Ottawa COVID-19 testing sites can't keep up with demand, new rules expected

New guidance that will prioritize vulnerable populations and essential workers for COVID-19 testing is imminent, says Ottawa's COVID-19 Testing Taskforce.

Self-isolation required for anyone experiencing symptoms, public health officials say

Families walk toward the COVID-19 assessment centre at Brewer Arena in Ottawa on Dec. 2, 2021. (Stu Mills/CBC)

The Ottawa COVID-19 Testing Taskforce says new guidance for COVID-19 testing, which will prioritize vulnerable populations and essential workers, will be here soon.

The anticipated update comes as public health officials in Ottawa say they're dealing with high demand for COVID-19 tests due to soaring case counts as the highly transmissible Omicron variant takes hold.

Testing sites "cannot keep up with demand," Ottawa Public Health said in a tweet Monday.

Appointments for adults to get molecular testing on Tuesday and Wednesday were fully booked as of Monday, although the Brewer Arena test site was accommodating walk-ins. The Ottawa Hospital releases appointments through its online portal two days in advance.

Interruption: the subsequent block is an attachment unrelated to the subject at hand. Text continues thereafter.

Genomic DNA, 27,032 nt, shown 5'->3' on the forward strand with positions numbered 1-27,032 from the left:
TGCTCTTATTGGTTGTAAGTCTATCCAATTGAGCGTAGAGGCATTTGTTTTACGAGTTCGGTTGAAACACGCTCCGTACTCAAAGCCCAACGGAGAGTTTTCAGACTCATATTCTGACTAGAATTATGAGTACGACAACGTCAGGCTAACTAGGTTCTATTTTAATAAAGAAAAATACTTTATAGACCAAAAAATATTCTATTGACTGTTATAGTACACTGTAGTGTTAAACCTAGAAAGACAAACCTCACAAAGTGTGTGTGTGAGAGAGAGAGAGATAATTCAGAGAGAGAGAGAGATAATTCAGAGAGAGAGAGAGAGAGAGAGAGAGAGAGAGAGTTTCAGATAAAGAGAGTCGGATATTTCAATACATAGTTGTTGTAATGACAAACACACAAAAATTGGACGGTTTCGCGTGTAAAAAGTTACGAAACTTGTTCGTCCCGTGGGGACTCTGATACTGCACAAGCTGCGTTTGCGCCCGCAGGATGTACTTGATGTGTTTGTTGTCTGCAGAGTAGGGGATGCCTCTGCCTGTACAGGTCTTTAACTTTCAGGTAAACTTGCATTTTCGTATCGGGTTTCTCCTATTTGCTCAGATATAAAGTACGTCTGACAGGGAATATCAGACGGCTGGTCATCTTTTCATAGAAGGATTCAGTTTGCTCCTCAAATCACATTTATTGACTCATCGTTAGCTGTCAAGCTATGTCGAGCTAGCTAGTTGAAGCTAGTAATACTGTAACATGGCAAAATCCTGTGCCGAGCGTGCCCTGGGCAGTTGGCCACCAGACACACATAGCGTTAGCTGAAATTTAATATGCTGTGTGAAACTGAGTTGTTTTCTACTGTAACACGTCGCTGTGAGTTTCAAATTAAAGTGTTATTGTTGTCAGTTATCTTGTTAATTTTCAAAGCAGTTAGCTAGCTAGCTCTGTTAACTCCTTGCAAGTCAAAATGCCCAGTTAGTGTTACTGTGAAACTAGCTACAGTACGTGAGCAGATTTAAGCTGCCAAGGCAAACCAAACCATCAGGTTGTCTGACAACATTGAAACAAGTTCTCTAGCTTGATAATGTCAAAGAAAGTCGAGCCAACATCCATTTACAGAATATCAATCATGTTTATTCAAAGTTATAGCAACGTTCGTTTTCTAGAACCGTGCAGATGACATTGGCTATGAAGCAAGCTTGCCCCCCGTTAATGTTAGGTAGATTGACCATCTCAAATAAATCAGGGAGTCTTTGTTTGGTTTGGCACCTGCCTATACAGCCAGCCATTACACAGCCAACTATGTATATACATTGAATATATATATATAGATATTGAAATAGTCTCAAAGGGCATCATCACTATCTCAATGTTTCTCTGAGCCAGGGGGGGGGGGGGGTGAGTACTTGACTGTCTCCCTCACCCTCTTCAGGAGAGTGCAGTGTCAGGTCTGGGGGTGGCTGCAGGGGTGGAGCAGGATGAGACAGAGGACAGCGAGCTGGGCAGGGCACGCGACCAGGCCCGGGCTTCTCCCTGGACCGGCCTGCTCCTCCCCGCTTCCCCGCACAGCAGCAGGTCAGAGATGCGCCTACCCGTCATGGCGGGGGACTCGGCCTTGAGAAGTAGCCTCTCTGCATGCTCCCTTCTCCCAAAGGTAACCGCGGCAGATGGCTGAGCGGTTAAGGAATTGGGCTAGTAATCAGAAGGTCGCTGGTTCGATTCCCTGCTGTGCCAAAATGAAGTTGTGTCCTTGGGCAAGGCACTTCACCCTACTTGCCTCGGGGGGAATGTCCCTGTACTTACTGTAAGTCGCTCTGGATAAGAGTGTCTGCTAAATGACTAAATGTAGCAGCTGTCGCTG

Before the new guidance takes effect, the taskforce says people who are unable to access a molecular test must self-isolate regardless of vaccination status if they:

  • Have testing positive on a rapid antigen test.
  • Have been exposed to someone who has tested positive.
  • Are a household member of someone who has tested positive.
  • Are experiencing, or have someone in their household experiencing, any symptoms of COVID-19.

The taskforce says staff are working overtime to increase testing capacity in Ottawa.

Kelly Dennison stands outside the Brewer Arena test site on Dec. 20, 2021. (Emilien Juteau/CBC News)

Lack of rapid tests drives demand

Some people at the Brewer site who spoke to CBC Ottawa said a lack of availability of rapid tests pushed them to seek out a PCR test.

Kelly Dennison drove to the arena from her home in Russell, Ont., to get a molecular test on Monday after experiencing COVID-19 symptoms.

She said wider rapid test availability would have saved her the drive and eased the burden on public health.

"I just think the rapid tests should be available for everyone," said Dennison, who lives with her 89-year-old father. "Christmas is coming. You want to know whether your family coming in is safe to come into your home."

Ottawa Public Health says rapid tests cannot diagnose COVID-19, therefore it recommends rapid tests only to those without symptoms for screening purposes

The guidance from public health as of Monday was that people experiencing symptoms of COVID-19 should get a PCR test immediately